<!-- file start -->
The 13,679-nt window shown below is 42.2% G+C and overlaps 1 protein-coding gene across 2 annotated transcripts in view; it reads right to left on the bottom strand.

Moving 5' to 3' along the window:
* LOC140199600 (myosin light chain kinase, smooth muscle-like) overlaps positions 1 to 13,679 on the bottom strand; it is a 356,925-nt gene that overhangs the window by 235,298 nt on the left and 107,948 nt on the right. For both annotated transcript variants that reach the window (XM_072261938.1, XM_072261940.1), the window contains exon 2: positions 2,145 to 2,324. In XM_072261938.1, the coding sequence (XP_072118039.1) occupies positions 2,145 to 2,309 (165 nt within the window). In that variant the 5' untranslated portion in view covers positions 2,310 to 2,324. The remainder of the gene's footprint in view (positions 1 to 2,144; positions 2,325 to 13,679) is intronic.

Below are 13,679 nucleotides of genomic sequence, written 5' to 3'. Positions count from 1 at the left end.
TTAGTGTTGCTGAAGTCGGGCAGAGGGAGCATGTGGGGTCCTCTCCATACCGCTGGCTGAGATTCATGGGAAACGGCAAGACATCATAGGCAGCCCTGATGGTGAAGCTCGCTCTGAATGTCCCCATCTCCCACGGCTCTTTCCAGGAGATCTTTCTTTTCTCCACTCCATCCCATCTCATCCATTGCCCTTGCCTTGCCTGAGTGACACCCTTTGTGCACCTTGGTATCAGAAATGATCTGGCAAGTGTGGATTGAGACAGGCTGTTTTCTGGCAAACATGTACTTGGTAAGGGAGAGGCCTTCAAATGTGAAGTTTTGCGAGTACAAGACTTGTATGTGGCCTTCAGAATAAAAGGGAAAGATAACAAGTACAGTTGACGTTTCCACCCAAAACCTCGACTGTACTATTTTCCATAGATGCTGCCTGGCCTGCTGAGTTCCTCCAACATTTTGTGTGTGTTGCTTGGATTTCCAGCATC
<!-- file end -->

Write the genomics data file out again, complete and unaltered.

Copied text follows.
The 13,679-nt window shown below is 42.2% G+C and overlaps 1 protein-coding gene across 2 annotated transcripts in view; it reads right to left on the bottom strand.

Moving 5' to 3' along the window:
* LOC140199600 (myosin light chain kinase, smooth muscle-like) overlaps positions 1 to 13,679 on the bottom strand; it is a 356,925-nt gene that overhangs the window by 235,298 nt on the left and 107,948 nt on the right. For both annotated transcript variants that reach the window (XM_072261938.1, XM_072261940.1), the window contains exon 2: positions 2,145 to 2,324. In XM_072261938.1, the coding sequence (XP_072118039.1) occupies positions 2,145 to 2,309 (165 nt within the window). In that variant the 5' untranslated portion in view covers positions 2,310 to 2,324. The remainder of the gene's footprint in view (positions 1 to 2,144; positions 2,325 to 13,679) is intronic.

Below are 13,679 nucleotides of genomic sequence, written 5' to 3'. Positions count from 1 at the left end.
TTAGTGTTGCTGAAGTCGGGCAGAGGGAGCATGTGGGGTCCTCTCCATACCGCTGGCTGAGATTCATGGGAAACGGCAAGACATCATAGGCAGCCCTGATGGTGAAGCTCGCTCTGAATGTCCCCATCTCCCACGGCTCTTTCCAGGAGATCTTTCTTTTCTCCACTCCATCCCATCTCATCCATTGCCCTTGCCTTGCCTGAGTGACACCCTTTGTGCACCTTGGTATCAGAAATGATCTGGCAAGTGTGGATTGAGACAGGCTGTTTTCTGGCAAACATGTACTTGGTAAGGGAGAGGCCTTCAAATGTGAAGTTTTGCGAGTACAAGACTTGTATGTGGCCTTCAGAATAAAAGGGAAAGATAACAAGTACAGTTGACGTTTCCACCCAAAACCTCGACTGTACTATTTTCCATAGATGCTGCCTGGCCTGCTGAGTTCCTCCAACATTTTGTGTGTGTTGCTTGGATTTCCAGCATC